With new technology, new medicines, and access to information, pregnant mothers would expect their birth experience to be safer than ever before. Despite all the advances, there has actually been an increase in pregnancy complications. What has caused the increase in childbirth complications?
Birth and Pregnancy Complication Statistics
According to healthcare provider Blue Cross Blue Shield, between 2014 and 2018, there has been an overall increase in the rates of pregnancy and childbirth complications. The rate of pregnancy complications rose 16.4% over those 4 years, from 168.4 per 1,000 to 196.0 per 1,000. Childbirth complications rose more than 14% from 14.8 per 1,000 to 16.9 per 1,000.
There were a number of conditions involved that caused the pregnancy and childbirth complications, including:
In many cases, pregnancy complications can further increase the risk of childbirth complications. Women who had childbirth complications were more than twice as likely to have pregnancy complications. For the listed pregnancy complications, eclampsia carried the greatest risk of childbirth complications, making it 16 times more likely to have a childbirth complication after eclampsia.
Is OB/GYN Care Getting Worse?
Even a decade ago, there were indications that giving birth had gotten riskier. By 2009, the risk of emergencies during delivery had increased by 75% over the prior ten years. The risk of severe complications following delivery also increased. One of the reasons for an increase in birth complications is the increase in pregnant women who have chronic health conditions like diabetes.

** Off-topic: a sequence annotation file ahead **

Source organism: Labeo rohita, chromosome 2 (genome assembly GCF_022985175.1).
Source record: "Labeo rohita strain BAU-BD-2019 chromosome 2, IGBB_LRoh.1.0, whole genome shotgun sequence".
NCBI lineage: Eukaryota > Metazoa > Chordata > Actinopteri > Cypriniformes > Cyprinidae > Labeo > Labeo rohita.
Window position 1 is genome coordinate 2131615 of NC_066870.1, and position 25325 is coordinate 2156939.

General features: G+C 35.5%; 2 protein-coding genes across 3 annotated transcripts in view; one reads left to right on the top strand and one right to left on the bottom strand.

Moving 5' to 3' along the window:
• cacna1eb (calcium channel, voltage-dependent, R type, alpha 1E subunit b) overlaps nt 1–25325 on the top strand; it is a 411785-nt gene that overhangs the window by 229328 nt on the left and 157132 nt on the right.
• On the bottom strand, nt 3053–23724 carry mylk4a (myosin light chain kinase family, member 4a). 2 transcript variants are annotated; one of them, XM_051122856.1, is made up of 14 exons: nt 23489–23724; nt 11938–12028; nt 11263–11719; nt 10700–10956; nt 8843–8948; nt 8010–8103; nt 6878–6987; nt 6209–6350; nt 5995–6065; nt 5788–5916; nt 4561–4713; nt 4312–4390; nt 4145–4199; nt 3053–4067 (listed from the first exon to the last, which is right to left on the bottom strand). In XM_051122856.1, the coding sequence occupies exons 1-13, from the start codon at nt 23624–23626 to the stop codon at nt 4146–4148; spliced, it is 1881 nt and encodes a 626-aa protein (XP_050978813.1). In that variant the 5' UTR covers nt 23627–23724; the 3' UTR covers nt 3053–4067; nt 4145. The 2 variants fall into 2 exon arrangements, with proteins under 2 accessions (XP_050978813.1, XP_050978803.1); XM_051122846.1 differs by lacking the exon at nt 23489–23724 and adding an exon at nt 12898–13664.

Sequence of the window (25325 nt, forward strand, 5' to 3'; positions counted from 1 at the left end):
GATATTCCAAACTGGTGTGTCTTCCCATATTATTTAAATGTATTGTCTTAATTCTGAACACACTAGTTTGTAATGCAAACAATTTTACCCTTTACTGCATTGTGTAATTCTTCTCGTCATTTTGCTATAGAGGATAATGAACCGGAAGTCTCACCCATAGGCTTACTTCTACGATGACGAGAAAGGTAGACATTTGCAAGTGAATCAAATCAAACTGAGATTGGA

However, obesity, older patients, and chronic health conditions do not account for all the birth complications. Between 1993 and 2014, the rate of hypertensive disorders in pregnancy increased faster than chronic hypertension in hospital deliveries. The rate of hypertensive disorders per 10,000 deliveries increased from about 500 in 1993 to 900 in 2014. Hypertension can cause a number of labor and birth complications, including preeclampsia, seizures, and kidney and liver problems.
The rate of postpartum hemorrhage increased greatly over the same time period. The rate of postpartum hemorrhage that required blood transfusions increased from 7.9 in 1993 to 39.7 in 2014. Postpartum hemorrhage can present a serious risk to the mother. Some blood loss is normal in childbirth but serious blood loss that is not properly treated can lead to shock and death. Signs of postpartum hemorrhage can include:
- Heavy bleeding that does not stop
- Drop in blood pressure
- Confusion or dizziness
- Pale, cold, and clammy skin
- Swelling around the vagina or perineum
- Loss of consciousness
Representing Families After Birth Injuries
If you believe that an injury your child sustained during birth was caused by medical malpractice, contact our experienced birth injury lawyers. At Gilman & Bedigian, we work with our staff physician to fully investigate the circumstances of your case, advise you of the best course of action along the way, and take the fight to the courtroom if necessary to get you the compensation you deserve.